BOSTON (AP) – The $51.11 million the Red Sox offered to pay for the rights to Daisuke Matsuzaka was enough to get the Japanese ace across the Pacific Ocean.

It took that much again, and a little more, to fly him the rest of the way to Boston.

Bridging the economic gap in the most expensive cultural exchange in baseball history, the Red Sox neared an agreement Wednesday with Matsuzaka on a six-year contract that would guarantee him a minimum of $52 million. With $100 million on the table, the two sides flew back to Boston on Red Sox owner John Henry’s private plane.

“You should assume a deal is close or done,” an official with knowledge of the negotiations said, speaking on condition of anonymity because no announcement had been made.

The Red Sox won the bidding for Matsuzaka’s rights last month, promising to pay the Seibu Lions $51.11 million if they let him leave for the major leagues. But they had just 30 days – until midnight EST Thursday – to negotiate a contract with superagent Scott Boras or the right-hander would return to Japan and Boston would keep its money.

When talks stalled, the Red Sox brass flew uninvited to Boras’ turf in Southern California on Monday to meet with him in person. They said they had to leave Wednesday morning, with or without an agreement; Boras has said Matsuzaka would not go to Boston for a physical unless the sides had the makings of a deal.

So when Henry’s plane took off – with Matsuzaka aboard – from John Wayne Airport in Orange County, Calif., Boston radio stations and Web sites tracked its path as religiously as they had been counting down the minutes to the deadline. After a 4-hour, 43-minute flight, the Dassault Mystere 900 tri-jet with a Red Sox logo on the tail landed in a light rain at Hanscom Field in suburban Bedford at 5:16 p.m.

Red Sox chairman Tom Werner, president Larry Lucchino and general manager Theo Epstein were seen coming off the plane with Matsuzaka and Boras. Matsuzaka exchanged handshakes and bows with some among the Red Sox welcoming party before getting into an SUV.

There were several dozen fans to greet him and about the same number of reporters, many of them Japanese. A radio station distributed signs that pictured two dice and a K – Matsuzaka’s first name is pronounced “Dice-K” – and there

As he left the airport for a physical at Massachusetts General Hospital, Matsuzaka rolled down his window and appeared surprised by the gathering. He waved and smiled when he stopped briefly alongside Kim Miner and Rebecca Powell, 17-year-olds from nearby Concord who were holding a sign that said, “WELCOME HOME DAISUKE.”

“I was so psyched,” Miner said. “Because there was a small crowd, we got to see him close.”

Mark Fairweather, a fan from Lincoln, had his 8-year-old son, Nick, on his shoulders.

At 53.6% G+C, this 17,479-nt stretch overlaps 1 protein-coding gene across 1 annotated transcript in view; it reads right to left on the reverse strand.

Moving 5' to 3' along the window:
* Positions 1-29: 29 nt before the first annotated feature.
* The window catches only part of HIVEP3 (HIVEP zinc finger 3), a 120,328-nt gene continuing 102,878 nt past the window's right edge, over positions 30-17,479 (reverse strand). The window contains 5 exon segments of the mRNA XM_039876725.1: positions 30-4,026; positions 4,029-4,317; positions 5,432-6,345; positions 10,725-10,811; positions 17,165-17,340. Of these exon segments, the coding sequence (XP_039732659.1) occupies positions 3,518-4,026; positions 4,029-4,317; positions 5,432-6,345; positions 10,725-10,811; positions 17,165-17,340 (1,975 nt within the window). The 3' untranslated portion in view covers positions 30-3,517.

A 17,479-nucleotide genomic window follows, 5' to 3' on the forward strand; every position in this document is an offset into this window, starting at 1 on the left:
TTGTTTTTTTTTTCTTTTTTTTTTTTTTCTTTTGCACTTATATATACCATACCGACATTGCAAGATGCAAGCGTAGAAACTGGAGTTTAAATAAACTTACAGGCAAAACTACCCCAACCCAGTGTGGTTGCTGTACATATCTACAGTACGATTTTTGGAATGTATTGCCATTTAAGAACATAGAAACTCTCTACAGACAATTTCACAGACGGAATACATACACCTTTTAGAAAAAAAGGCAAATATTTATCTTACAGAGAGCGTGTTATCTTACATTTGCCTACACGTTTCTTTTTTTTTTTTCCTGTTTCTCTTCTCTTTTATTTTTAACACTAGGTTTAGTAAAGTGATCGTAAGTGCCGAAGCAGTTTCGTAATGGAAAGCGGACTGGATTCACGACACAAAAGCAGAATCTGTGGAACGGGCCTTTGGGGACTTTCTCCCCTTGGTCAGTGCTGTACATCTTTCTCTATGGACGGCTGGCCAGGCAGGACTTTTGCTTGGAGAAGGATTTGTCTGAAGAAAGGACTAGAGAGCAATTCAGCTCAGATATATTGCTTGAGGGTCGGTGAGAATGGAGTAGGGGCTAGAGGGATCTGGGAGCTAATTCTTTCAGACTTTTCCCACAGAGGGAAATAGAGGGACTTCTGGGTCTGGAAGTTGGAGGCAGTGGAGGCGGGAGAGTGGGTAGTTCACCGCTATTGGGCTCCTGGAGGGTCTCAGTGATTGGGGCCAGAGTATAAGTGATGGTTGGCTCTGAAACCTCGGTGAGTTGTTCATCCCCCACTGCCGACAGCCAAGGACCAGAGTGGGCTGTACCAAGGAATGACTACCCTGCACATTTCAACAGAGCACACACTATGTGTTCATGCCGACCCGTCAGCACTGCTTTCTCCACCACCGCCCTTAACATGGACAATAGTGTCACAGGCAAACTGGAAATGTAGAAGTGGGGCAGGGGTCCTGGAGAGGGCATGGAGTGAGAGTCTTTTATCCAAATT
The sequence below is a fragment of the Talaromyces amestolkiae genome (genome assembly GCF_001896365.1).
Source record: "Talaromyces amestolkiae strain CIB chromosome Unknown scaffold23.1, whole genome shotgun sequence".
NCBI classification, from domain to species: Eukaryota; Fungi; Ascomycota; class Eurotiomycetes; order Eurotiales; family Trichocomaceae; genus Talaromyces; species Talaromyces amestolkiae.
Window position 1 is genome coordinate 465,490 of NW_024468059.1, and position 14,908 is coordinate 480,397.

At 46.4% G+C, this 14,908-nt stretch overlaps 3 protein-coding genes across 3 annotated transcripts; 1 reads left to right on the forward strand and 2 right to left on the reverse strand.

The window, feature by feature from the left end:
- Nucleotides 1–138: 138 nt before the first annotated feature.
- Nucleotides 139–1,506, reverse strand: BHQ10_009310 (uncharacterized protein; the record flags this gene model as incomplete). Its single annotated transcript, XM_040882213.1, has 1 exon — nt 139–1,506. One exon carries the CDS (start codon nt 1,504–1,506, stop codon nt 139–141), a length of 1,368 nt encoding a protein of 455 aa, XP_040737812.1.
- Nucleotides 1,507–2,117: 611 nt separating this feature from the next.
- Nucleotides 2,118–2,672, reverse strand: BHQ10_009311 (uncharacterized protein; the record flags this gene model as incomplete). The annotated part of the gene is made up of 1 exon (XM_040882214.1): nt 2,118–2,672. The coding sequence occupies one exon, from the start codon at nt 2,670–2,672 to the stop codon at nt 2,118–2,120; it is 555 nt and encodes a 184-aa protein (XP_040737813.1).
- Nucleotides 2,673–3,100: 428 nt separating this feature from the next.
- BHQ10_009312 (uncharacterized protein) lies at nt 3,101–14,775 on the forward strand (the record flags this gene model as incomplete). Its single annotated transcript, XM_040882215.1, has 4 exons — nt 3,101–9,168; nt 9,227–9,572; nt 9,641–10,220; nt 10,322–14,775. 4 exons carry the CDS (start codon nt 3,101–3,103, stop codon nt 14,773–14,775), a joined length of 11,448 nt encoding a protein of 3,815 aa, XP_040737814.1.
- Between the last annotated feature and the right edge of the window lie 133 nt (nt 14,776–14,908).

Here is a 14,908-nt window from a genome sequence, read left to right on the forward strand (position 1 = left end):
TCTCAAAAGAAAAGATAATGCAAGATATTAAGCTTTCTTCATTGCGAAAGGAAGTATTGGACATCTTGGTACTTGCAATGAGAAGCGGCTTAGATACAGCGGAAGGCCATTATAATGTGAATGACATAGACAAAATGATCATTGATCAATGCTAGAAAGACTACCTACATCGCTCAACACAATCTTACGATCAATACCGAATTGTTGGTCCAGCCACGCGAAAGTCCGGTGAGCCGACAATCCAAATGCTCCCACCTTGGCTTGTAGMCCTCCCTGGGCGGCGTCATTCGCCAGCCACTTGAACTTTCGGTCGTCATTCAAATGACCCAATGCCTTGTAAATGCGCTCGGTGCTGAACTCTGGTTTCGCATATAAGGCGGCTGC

“We thought we’d just come out here to take a look at him,” the elder Fairweather said. “I’m glad they’re getting some good pitching.”

Although the details were still being worked on, people on both sides said the agreement would include $8 million in escalators that would bring the total to $60 million over six years. If the deal falls through, Matsuzaka’s rights remain with the Lions and he cannot be offered to major league teams again until next November; he is not eligible to become a free agent in Japan until after the 2008 season.

Matsuzaka has a 108-60 record in Japan with a 2.95 ERA and 1,355 strikeouts in 204 games. He was MVP of the inaugural World Baseball Classic last March, won by Japan.

Negotiations had slowed because the Red Sox looked at the posting fee and the eventual contract as a $103 million payout for one pitcher. “That magnitude is certainly the right ballpark for the commitment of the ballclub,” Epstein had said.

Boras focused instead on only the money going to his client. “Free agent pitchers who are 26 and have Matsuzaka-like ability receive salaries in excess of $100 million over five or six years in free agency,” he said Monday night.

The Red Sox complained that Boras had not countered their original offer and questioned whether Matsuzaka, who had already said goodbye to his Japanese team, was being consulted.

“We’re on Scott Boras’ doorstep because he hasn’t negotiated with us thus far,” Henry said during a conference call early Tuesday, “and we’re taking the fight directly to him, the fight to have a negotiation here.”

AP Sports Writers Ronald Blum in New York and Howard Ulman in Boston, and AP Freelance Writers Ken Powtak in Bedford and Joe Resnick in Newport Beach contributed to this report.

AP-ES-12-13-06 2107EST

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